Tip 3: Make sure the car battery is secure and has good battery cables. The battery needs to be secured at all times. If a battery is jostling around it’ll be impaired and might short circuit. This will ruin the battery and even damage your car while creating a security risk. The same could happen when you have bad battery cables (or they’re not connected properly). So check your cables and make sure they have a secure connection as well.
Tip 4: Insulate your car battery from extreme changes in temperature. Protecting your vehicle battery from big changes in temperature will help maximize the battery’s lifespan. To do this you can use a car battery insulation kit. Newer model cars currently have these kits installed typically. But if your car does not have one, you can easily set up one yourself. Just make sure it matches your car’s battery compartment. Generally the companies selling these battery insulation kits will have a form on their website where you can place in your car model and year, and it will tell you if your battery will fit their kit — like here (top of page). These protective battery sleeves are typically made from plastic or an acid resistant, thermal resistant material. These automobile battery insulation kits will insulate your battery and protect it while still allowing proper ventilation.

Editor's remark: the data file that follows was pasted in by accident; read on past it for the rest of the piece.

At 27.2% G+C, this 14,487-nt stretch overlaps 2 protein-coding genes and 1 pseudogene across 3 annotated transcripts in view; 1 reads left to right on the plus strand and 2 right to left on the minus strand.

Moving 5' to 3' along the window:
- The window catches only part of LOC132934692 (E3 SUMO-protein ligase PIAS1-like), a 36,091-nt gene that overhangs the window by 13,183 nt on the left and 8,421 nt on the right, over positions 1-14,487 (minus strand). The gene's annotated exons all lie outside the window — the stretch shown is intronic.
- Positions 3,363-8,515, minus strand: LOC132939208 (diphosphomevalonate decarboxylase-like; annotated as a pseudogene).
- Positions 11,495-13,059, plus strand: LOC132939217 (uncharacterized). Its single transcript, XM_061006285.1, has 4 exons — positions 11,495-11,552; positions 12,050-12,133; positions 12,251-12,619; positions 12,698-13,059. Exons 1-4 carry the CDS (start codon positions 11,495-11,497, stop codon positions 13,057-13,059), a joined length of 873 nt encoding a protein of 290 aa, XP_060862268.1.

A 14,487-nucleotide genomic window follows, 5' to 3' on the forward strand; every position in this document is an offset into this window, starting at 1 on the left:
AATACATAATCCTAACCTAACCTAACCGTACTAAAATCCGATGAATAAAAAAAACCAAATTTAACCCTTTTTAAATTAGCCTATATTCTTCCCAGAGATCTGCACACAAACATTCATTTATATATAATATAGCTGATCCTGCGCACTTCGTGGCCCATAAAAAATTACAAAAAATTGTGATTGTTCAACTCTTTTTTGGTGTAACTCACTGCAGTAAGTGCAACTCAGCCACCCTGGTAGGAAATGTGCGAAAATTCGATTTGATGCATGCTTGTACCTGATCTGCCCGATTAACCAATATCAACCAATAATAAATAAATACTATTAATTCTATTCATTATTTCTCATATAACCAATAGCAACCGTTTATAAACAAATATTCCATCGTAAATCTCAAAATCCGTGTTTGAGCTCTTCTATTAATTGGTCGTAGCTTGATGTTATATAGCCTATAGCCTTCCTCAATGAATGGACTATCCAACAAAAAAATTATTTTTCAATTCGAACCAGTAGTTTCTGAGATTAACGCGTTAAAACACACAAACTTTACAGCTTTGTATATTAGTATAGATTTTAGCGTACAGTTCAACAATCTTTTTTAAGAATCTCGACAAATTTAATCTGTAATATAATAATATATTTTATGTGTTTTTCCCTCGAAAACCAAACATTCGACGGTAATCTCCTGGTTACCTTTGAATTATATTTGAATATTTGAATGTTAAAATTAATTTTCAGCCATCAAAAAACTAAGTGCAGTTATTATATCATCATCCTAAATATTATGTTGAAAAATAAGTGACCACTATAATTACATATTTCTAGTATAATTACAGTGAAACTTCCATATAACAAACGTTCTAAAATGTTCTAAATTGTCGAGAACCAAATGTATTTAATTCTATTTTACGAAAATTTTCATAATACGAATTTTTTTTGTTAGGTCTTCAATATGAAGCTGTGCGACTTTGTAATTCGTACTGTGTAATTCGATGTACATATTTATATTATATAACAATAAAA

Tip 5: Fully control your car battery at least once a week (use a car battery charger or interchange batteries if you have to). Your car battery drains even when the vehicle is off. This happens because current is drawn from the battery by car accessories (lights, radio, etc.) or the car computers. This is the reason why folks come home from long vacations and locate their car battery dead. But to prevent this, you can use either a car battery charger or a solar battery charger.
Car battery chargers (solar or regular ) will keep the optimum charge level of your car battery when the car is not being used. They do this by providing enough power for your car accessories and car computer, so that they don’t always draw current from the vehicle battery when the car is off. As you can imagine, these chargers are extremely useful…especially if you go on a trip or leave your car unused for some time. They’re also helpful if you go on plenty of short car trips (like to work and back daily ) and never give your battery a opportunity to fully recharge. Repeatedly doing this will dramatically shorten your battery’s life — unless you use a car battery charger or interchange batteries, leaving you at home to fully charge. The most important thing to remember with this suggestion is…make sure you fully charge your car battery at least once a week since it’ll greatly increase the life of your battery. Do this using a charger, interchanging batteries…or just going on a car ride long enough to recharge the battery.
Tip 6: Check your vehicle battery’s water level. Most car batteries indicate whether there’s a need for water. So check the vehicle battery water level indicator frequently and when water is needed, refill the battery with distilled water (and that’s important, ONLY use distilled water to refill your car battery).
Tip 7: Do NOT overcharge your car battery. Lead-acid batteries release oxygen and hydrogen gases when they’re overcharged.
It can be volatile.
Tip 8: Assess your car’s alternator. If you are doing everything we have recommended in this guide but your automobile batteries are still dying early, you’ll want to check your vehicle’s alternator (or find a mechanic to check it). If your alternator is bad it will results in ineffective recharging of your battery and dramatically shorten your battery’s lifespan.